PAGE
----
Re: ASK THE EXPERTS

Posted: Mon Nov 08, 2010 11:07 am
by Jane_H&R_DeputyEd
Hi

Am passing your enquiry on to one of our veterinary experts - sit tight, and I'm sure we'll have an answer for you soon!

Re: ASK THE EXPERTS

Posted: Wed Nov 24, 2010 12:01 pm
by don1982
I have a 6 year old Thoroughbred mare. She is an ex steeple chaser from Ireland. I have only had her for 5 months. About 3 weeks ago she had mild colic symptoms. My vet took her in to hospital and got a peritoneal tap and confirmed peritonitis. Then she got a Thrombosis in the artery where the catheter was vet had to put another one in the other side. Vet confirmed the peritonitis has cleared up with antibiotics, but the inflammatory markers in her blood are still very high. My vet has ex-rayed her lungs, ultra sound her abdomen, checked her liver and kidneys, white and red blood cell count and are all fine. They gave me two choices to take her home on two weeks antibiotics and she what happens. They will come back before they are finished and do another blood test to check inflammatory markers again or I could put her on the operating table. Vet said they are suspecting cancer or tumour or could just be an infection they can’t find taking longer to clear up. She seems fine in herself at the moment, eating and drinking passing faeces and urinating normal. I just need some advice I have her home now. Is there anything else you think it could be? Or where do I go from here? My vet also said that if there is something underlying then the peritonitis will come back when she comes off antibiotics. A couple of people said if that happened not to put her on operating table just have her put down.

Re: ASK THE EXPERTS

Posted: Thu Dec 16, 2010 2:22 pm
by LittleDollyPony
Am I too big for my pony? She is a hardy little welsh mountain cross and stands at just 12.2hh. She is 7 years old and I have had her since she was 5. I bought her off my riding school as she was completly unsuitable as a LR pony, having been broken as a four year old after being rescued. She was wild and everyone told me I was mad, her being my first pony and I had only been riding for 2 years, but had a certain spark and we have both come a long way together, she proving that she was increadibly intelligent and quick to learn with a desire to please. I am 15 years old, weigh roughly 7 stone and am 5'2andabit!. I don't want to be hurting my pony, is my physical size uncomfortable for her?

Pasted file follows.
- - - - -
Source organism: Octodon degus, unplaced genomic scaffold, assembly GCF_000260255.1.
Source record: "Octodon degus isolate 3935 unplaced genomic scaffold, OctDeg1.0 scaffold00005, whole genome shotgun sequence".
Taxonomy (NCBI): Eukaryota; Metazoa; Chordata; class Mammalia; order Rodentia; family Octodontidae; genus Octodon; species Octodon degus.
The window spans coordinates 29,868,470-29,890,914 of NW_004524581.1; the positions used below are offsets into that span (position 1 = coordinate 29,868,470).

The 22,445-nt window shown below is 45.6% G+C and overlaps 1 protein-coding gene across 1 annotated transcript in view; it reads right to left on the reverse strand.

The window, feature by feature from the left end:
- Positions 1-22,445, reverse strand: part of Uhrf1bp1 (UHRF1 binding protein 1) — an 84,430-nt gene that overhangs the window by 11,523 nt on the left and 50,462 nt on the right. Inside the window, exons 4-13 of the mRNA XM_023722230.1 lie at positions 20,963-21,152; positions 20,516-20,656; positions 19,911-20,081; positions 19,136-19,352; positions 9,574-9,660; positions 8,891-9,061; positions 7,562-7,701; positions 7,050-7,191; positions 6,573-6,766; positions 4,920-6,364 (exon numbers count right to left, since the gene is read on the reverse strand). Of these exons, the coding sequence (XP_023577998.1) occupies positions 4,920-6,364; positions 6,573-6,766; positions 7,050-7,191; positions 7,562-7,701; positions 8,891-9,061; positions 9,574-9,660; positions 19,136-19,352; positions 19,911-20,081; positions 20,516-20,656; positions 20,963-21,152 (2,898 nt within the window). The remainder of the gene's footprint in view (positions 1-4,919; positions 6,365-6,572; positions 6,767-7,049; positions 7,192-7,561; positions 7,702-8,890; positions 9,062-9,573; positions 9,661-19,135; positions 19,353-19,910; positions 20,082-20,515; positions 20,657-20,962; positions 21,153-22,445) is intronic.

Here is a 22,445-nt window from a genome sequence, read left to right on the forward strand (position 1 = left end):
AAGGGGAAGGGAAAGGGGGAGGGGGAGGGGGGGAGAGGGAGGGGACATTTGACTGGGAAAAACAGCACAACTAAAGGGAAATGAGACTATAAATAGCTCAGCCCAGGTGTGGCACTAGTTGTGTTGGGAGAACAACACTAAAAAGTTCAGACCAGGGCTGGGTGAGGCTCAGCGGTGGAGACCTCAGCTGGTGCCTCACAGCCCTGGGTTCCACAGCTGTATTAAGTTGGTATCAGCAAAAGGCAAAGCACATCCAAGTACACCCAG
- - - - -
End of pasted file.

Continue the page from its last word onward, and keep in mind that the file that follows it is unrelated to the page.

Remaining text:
Re: ASK THE EXPERTS

Posted: Thu Jan 06, 2011 9:11 pm
by jjjurchi

Re: ASK THE EXPERTS

Posted: Tue Feb 15, 2011 10:55 am
by livibox
I have a 15.hh 6yro irish cob who has not done much schooling before i had him 4 months ago. I have recently started working on lunging in his normal snaffle bridle and he picked it up very well until recently, when he has began to misbehave. He has began to trot quite speedily and then will cut in quite sharply and come towards me, which can be a bit intimidating! I end up trying to keep my lunge whip near his head, so i am ready to wave it about when he tries to cut in. He also has began to get quite exciteable and will attempt to go at quite a speed, seemingly to intimidate me, as he is a very lazy horse. Any suggestions on how to stop him from coming in? is perseverence the key?